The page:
The author is Attorney at Law (Member of the New York Bar), Director/Poland Liaison Office of the Korea Eximbank, 53 Emilii Plater Street, 00–113 Warsaw, Poland.
The Free Trade Agreement (FTA) between the EU and the Republic of Korea has been initialed in Brussels on 15th October 2009.1 If ratified, the agreement will create the world’s second-largest free trade zone worth more than 15.16 trillion dollars in gross domestic product after the North American Free Trade Agreement, which is worth 16.03 trillion dollars.
The EU-Korea FTA is the most comprehensive free trade agreement ever negotiated by the EU. Import duties are eliminated on nearly all products and there is far-reaching liberalization of trade in services covering all modes of supply. It includes provisions on investments both in services and industrial sectors, strong disciplines in important areas such as the protection of intellectual property (including geographical indications), public procurement, competition rules, transparency of regulation and sustainable development.
The agreement comprises of 15 Chapters, several annexes and appendixes, three protocols, four understandings and a joint declaration.
2. EU and Korea’s FTA Polices
The EU and South Korea are important trading partners, South Korea is the EU’s eighth largest trade partner and the EU has become South Korea’s second largest export destination. EU trade with South Korea exceeded 65 billion in 2008 and has enjoyed an annual average growth rate of 7.5% between 2004 and 2008. The EU has been the single largest foreign investor in South Korea since 1962, and accounted for almost 45% of all FDI inflows into Korea in 2006.
The average import tariff rate in the European Union is 4.2% but a higher one is imposed to the most important South Korean exports, such as: automobiles, textiles and electronics. The average import tariff rate imposed by South Korea is 11.2%.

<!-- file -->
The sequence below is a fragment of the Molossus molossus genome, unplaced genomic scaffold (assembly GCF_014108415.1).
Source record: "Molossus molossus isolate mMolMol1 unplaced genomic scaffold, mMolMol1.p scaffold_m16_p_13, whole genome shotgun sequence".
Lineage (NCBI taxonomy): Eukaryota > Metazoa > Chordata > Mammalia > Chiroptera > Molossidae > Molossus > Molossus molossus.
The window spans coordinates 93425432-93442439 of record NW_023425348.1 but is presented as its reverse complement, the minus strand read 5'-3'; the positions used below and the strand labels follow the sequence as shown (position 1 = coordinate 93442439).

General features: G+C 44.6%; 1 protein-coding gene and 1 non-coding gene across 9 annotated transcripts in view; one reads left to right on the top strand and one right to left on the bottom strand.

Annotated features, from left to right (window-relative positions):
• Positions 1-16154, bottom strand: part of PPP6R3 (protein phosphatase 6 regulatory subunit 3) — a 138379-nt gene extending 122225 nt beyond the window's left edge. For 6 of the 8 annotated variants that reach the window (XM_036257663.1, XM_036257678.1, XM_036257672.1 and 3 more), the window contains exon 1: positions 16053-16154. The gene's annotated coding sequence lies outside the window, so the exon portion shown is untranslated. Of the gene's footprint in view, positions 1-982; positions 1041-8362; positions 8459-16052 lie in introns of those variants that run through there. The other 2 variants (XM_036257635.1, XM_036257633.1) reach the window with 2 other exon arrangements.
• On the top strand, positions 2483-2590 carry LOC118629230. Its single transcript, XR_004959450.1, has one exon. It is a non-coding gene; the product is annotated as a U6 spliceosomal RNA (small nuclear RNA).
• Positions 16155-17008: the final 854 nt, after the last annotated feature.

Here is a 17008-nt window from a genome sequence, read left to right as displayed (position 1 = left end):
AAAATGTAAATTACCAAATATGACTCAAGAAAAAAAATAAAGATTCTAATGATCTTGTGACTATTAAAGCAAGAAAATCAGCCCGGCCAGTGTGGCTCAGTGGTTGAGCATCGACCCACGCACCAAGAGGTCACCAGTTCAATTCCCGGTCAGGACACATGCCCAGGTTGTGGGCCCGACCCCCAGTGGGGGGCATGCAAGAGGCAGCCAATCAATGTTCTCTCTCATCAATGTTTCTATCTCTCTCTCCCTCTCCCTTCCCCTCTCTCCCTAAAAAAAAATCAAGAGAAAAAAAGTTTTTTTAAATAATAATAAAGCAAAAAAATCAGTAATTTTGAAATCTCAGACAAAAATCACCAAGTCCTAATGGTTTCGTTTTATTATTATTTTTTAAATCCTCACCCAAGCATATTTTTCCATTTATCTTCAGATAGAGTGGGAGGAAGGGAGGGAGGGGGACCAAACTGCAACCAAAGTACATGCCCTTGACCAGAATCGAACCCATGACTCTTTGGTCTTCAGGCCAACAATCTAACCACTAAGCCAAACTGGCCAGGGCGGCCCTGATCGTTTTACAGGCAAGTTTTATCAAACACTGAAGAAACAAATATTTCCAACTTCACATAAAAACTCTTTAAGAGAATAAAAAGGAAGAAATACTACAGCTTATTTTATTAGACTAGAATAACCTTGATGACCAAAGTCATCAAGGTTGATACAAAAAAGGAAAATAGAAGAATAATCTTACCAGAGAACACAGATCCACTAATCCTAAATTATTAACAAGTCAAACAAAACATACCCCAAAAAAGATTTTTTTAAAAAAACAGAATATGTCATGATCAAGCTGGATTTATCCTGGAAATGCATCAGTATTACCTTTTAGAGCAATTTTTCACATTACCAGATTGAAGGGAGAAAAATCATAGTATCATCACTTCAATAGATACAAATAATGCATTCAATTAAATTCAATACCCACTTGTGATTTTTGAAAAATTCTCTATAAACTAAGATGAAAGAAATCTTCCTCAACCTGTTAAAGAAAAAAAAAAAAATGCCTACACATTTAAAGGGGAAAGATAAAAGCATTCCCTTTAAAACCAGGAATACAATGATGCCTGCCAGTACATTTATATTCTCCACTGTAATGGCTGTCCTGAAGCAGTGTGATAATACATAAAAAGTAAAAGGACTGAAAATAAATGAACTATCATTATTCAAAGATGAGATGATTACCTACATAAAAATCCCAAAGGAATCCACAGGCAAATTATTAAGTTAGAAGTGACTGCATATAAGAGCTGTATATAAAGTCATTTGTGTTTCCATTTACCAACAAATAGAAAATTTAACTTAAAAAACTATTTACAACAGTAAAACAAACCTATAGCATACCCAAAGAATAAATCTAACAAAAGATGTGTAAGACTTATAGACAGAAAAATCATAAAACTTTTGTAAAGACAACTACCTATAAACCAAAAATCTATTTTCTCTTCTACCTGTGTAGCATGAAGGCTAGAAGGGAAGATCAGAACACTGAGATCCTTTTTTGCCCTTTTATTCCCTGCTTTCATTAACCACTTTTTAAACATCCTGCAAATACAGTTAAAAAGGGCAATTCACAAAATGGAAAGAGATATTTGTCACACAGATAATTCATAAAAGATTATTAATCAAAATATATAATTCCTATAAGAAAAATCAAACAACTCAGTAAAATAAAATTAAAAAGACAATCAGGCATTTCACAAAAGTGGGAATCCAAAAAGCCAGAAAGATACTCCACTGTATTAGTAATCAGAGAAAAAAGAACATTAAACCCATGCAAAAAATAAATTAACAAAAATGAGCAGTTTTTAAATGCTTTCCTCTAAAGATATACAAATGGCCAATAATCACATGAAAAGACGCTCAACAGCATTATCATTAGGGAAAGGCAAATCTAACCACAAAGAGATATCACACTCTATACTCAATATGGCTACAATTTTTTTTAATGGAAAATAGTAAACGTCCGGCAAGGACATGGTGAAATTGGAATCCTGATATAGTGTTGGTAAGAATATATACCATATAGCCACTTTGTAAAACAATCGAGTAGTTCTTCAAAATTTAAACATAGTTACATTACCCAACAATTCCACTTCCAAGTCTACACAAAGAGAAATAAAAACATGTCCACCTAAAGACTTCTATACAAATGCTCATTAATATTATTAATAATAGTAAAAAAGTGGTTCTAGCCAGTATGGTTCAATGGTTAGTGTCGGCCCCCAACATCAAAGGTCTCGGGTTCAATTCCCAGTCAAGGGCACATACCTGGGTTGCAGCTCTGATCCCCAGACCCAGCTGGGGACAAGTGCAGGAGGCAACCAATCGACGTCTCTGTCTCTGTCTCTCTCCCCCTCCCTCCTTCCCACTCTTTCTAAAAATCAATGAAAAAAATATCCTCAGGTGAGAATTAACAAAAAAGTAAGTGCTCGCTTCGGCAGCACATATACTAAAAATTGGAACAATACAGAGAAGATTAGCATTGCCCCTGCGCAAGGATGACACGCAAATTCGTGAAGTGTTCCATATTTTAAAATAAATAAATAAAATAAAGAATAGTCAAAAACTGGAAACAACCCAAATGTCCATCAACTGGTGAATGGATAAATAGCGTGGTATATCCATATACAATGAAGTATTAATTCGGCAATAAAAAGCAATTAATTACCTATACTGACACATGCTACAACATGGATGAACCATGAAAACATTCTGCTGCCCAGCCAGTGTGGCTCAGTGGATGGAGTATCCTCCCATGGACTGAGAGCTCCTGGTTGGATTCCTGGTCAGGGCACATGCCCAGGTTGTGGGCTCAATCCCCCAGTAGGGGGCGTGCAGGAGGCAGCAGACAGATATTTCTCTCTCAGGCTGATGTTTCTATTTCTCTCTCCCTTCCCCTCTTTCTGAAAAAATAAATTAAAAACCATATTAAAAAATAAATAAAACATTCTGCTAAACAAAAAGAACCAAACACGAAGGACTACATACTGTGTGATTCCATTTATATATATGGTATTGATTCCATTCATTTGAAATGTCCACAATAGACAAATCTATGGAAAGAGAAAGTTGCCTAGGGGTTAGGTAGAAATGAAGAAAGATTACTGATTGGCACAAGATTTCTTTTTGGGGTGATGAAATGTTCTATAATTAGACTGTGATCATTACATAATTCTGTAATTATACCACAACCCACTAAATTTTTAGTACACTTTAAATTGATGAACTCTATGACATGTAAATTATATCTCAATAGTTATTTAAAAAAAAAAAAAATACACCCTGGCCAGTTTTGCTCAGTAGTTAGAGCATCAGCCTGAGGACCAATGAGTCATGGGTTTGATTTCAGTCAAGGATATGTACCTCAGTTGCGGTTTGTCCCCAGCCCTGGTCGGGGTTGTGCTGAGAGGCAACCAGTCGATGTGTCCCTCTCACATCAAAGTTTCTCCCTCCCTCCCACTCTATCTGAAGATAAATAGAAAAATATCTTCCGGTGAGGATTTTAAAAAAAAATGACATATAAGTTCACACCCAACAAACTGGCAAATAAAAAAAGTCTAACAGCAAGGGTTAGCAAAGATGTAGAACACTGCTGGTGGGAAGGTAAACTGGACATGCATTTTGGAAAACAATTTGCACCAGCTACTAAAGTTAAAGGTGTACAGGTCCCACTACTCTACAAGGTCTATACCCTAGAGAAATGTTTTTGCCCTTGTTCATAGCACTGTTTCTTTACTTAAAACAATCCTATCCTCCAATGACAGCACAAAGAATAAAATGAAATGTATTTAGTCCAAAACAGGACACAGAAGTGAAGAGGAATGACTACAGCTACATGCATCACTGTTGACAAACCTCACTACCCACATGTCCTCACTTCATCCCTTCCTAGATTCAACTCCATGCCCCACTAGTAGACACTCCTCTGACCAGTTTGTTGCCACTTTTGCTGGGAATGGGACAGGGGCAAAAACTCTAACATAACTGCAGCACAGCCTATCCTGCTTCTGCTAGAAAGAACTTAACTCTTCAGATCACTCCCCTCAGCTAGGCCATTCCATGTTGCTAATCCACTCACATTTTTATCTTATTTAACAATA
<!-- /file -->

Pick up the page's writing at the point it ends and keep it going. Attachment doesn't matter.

EU companies have significant problems accessing and operating in the South-Korean market due to stringent standards and testing requirements for products and services often creating barriers to trade.
In order to resolve trade problems and existing trade barriers both parties decided to start the negotiations of the EU–Korea FTA negotiations on 6 May 2007.
2.1 EU FTA Policy
The EU announced in 2006 its plan to seek new FTAs with a series of fast-growing economies, mainly in Asia. This was a surprising move on the part of the EU, whose trade efforts had previously been focused on the DDR, on the preferential arrangements with the ACP countries (its former colonies) and on the conclusion of FTAs with its partners in the broader European area, such as the countries of Eastern and Central Europe, the former Yugoslavia and the Mediterranean countries.
This shift towards bilateralism, that ended a de facto moratorium on the launch of new bilateral FTA negotiations in place since 1996, was partly due to the lack of progress in the DDR and also to the sharp changes in the global economic balance. The increasing weight of emerging economies such as China and India had triggered a response from EU competitors like the US and Japan, who actively pursued FTAs with these countries; this in turned forced the EU to also seek enhanced access to these countries so as not to see its exports face discrimination in new markets with enormous potential.2
The EU’s negotiations of FTAs follow closely on the heels of the launch of the strategy to increase competitiveness and further the Lisbon goals described in the document ‘Global Europe: Competing in the World’ (European Commission, 2006), which aims to put EU trade policy at the service of EU competitiveness. This entails accompanying the internal agenda for competitiveness with an external agenda to create opportunities abroad; in other words, liberalise international trade further, opening markets in which European companies can compete, thus providing European industry with new opportunities for growth and development. Alongside the right internal policies, competitiveness depends on greater openness and fairer, more transparent rules in other markets.